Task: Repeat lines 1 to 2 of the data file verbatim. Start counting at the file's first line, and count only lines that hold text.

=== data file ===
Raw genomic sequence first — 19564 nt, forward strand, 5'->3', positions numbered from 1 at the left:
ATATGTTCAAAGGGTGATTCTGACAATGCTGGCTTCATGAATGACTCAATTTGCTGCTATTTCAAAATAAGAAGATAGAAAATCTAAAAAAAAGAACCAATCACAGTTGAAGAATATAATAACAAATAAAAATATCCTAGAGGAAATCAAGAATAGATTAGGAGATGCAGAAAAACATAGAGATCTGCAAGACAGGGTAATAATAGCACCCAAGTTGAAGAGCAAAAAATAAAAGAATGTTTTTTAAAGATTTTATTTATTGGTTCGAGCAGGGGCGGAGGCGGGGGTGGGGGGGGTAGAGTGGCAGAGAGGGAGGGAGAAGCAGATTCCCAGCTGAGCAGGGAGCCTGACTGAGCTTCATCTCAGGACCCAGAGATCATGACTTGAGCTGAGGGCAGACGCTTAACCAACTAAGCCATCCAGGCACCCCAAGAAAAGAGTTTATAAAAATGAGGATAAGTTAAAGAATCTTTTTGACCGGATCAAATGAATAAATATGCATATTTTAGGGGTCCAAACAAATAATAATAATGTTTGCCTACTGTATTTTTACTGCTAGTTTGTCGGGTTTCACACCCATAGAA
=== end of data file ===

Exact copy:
Raw genomic sequence first — 19564 nt, forward strand, 5'->3', positions numbered from 1 at the left:
ATATGTTCAAAGGGTGATTCTGACAATGCTGGCTTCATGAATGACTCAATTTGCTGCTATTTCAAAATAAGAAGATAGAAAATCTAAAAAAAAGAACCAATCACAGTTGAAGAATATAATAACAAATAAAAATATCCTAGAGGAAATCAAGAATAGATTAGGAGATGCAGAAAAACATAGAGATCTGCAAGACAGGGTAATAATAGCACCCAAGTTGAAGAGCAAAAAATAAAAGAATGTTTTTTAAAGATTTTATTTATTGGTTCGAGCAGGGGCGGAGGCGGGGGTGGGGGGGGTAGAGTGGCAGAGAGGGAGGGAGAAGCAGATTCCCAGCTGAGCAGGGAGCCTGACTGAGCTTCATCTCAGGACCCAGAGATCATGACTTGAGCTGAGGGCAGACGCTTAACCAACTAAGCCATCCAGGCACCCCAAGAAAAGAGTTTATAAAAATGAGGATAAGTTAAAGAATCTTTTTGACCGGATCAAATGAATAAATATGCATATTTTAGGGGTCCAAACAAATAATAATAATGTTTGCCTACTGTATTTTTACTGCTAGTTTGTCGGGTTTCACACCCATAGAA